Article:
“You got me a what?”

Hubs beams. “A manual wheat grinder.”

“To grind … wheat?”

He stares at me like I’m stupid. “Yeah.”

I watch as he hoists the contraption out of the cardboard box which is no easy task given its weight. Hubs attaches the grinding wheel and demonstrates. “See, you just put wheat berries in here and turn this, then flour comes out.”

Now I look at him like he’s stupid. “Why can’t we just buy flour like normal people?”

“Because it’s bleached, and GMO, and they use pesticides. This way, we can buy it from the co-op and we know it’s safe. Plus it has way more nutrients this way.”

Now I’m pouting. “I don’t have time to grind wheat.”

A smile spreads across Hub’s face. “I could hook it up to a recumbent bike and you could grind while you exercise.”

I know him well enough to know he’s not joking.

“This will be fine.”

wheat grinder

Crazy as it sounds, he was right. The flour I get from grinding the wheat is softer and fluffier than what I get in the store. Did you even know there are different kinds of wheat? All purpose bleached flour is a combination of berries. But here’s the thing, each variety has unique characteristics. Soft white berries, otherwise known as spring wheat, are best for cookies, muffins, cakes and such. Hard white berries, or winter wheat, is best suited for bread. Mix the winter wheat with red berries and you get the perfect loaf of sandwich bread.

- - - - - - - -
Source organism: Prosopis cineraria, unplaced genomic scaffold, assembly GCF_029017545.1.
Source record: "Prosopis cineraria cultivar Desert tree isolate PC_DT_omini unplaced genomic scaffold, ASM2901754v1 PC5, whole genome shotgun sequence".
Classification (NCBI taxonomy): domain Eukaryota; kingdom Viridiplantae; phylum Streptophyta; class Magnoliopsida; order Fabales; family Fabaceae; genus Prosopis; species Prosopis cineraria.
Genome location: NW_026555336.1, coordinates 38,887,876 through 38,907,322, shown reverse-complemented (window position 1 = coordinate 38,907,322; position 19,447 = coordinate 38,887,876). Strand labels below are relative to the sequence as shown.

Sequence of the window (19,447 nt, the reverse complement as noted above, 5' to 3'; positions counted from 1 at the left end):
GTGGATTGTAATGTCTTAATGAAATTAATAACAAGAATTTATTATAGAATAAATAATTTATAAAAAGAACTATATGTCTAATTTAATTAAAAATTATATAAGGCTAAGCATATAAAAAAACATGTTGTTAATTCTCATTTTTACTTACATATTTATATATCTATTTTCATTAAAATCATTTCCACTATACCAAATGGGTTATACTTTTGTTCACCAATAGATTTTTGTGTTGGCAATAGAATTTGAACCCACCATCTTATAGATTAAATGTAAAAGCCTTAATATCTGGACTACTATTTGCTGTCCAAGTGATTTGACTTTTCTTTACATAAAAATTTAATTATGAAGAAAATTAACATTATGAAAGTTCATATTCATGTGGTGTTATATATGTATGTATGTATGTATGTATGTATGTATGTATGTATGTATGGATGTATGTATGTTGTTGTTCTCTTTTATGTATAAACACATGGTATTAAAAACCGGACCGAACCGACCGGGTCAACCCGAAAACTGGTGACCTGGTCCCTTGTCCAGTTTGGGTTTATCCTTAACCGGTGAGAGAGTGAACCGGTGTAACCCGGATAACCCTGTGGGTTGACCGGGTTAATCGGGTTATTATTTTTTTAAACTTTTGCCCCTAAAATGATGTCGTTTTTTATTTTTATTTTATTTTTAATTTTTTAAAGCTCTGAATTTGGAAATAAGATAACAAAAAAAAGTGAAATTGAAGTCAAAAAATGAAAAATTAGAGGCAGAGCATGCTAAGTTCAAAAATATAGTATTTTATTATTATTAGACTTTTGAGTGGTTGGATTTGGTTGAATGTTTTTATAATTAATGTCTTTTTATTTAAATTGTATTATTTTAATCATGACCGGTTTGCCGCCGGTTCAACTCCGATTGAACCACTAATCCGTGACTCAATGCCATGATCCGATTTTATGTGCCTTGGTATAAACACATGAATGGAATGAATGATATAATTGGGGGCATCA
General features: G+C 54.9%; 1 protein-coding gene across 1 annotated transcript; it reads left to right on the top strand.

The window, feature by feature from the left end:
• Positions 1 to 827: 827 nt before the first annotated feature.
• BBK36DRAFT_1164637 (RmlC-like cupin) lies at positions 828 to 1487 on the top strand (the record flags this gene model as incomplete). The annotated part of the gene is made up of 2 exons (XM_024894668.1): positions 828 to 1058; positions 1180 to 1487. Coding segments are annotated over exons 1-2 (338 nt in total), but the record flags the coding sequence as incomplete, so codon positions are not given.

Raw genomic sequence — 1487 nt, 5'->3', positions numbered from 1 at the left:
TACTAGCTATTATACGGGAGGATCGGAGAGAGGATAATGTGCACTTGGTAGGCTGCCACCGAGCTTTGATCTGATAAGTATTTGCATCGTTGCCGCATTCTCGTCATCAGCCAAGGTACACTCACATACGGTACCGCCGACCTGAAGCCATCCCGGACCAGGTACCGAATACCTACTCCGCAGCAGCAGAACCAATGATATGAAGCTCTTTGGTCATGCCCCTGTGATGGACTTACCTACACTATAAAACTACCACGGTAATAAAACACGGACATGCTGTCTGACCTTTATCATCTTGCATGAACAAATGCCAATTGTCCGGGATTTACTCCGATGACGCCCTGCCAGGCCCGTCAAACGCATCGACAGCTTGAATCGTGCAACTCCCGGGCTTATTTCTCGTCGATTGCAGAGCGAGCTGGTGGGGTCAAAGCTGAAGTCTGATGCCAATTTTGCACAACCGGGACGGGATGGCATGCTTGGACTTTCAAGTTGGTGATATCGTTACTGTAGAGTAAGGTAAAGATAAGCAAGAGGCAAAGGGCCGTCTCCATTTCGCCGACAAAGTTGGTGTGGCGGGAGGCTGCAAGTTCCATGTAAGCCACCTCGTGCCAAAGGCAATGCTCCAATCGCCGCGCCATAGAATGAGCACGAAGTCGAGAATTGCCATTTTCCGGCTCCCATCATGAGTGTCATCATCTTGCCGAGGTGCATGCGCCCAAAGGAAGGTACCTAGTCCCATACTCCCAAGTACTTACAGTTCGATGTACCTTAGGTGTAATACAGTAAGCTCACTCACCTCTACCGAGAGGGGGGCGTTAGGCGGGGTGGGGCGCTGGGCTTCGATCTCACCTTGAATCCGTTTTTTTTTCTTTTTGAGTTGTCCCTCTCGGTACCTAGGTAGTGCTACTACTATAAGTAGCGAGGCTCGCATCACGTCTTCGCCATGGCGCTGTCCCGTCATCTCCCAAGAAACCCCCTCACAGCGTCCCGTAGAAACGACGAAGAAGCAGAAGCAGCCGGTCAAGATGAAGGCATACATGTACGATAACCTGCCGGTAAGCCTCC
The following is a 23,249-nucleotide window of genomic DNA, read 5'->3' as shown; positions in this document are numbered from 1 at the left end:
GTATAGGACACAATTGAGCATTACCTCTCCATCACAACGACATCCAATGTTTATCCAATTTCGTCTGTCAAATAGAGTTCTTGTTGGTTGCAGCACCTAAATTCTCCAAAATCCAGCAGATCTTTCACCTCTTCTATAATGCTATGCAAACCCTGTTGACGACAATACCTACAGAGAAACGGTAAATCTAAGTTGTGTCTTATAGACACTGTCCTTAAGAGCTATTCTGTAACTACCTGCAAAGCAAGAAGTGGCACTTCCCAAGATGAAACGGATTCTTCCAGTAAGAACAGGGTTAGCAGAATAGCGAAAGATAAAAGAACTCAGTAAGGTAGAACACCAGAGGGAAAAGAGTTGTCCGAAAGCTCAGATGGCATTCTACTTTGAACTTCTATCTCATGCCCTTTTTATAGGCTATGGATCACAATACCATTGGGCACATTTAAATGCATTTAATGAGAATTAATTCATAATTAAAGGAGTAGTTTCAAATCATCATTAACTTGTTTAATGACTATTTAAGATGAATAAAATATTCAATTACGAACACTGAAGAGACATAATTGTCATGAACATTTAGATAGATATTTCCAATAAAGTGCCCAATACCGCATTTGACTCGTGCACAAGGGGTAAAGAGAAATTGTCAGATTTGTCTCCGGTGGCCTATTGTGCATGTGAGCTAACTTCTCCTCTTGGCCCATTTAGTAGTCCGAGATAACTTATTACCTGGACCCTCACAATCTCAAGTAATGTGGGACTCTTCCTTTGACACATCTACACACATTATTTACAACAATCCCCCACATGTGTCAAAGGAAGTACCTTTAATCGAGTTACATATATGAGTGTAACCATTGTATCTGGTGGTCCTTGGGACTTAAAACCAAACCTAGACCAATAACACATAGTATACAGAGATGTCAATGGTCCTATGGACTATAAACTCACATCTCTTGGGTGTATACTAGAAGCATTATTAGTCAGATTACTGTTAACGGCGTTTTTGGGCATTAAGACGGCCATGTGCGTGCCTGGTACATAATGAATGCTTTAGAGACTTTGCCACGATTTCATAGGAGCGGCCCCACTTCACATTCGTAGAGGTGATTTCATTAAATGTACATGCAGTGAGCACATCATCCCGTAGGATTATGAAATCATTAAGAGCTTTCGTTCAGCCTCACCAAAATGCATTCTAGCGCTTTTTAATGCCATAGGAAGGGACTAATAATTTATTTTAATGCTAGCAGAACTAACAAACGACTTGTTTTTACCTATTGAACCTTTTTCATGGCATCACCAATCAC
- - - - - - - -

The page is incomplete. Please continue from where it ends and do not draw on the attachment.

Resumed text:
wheattypes

Store bought flour on top. From left to right: soft white wheat, hard white wheat, and red wheat.

I’m happy to report that we no longer buy flour from the store. We grind every bit of wheat used under our roof. The boys don’t even question that one of the steps when making cookies involves pulverizing the berries. Baking with freshly ground flour is, admittedly, different. I endured a lot of trial and error until I found my favorite cookbook for whole grain baking, Laurel’s Kitchen Bread Book . The book even has gluten-free recipes. That handy dandy grinder can make a fine powder out of rice, beans, corn and oat groats.

I must confess, I broke down and got an electric grinder. Shh! Don’t tell the wheat-grinding-purists. The heat generated while grinding the berries with an electric grinder destroys a small amount of the nutrients, but I’m realistic. I’m not going to use the manual grinder unless the power goes out.

I guess Hubs was on to something. Or maybe he just wanted cookies.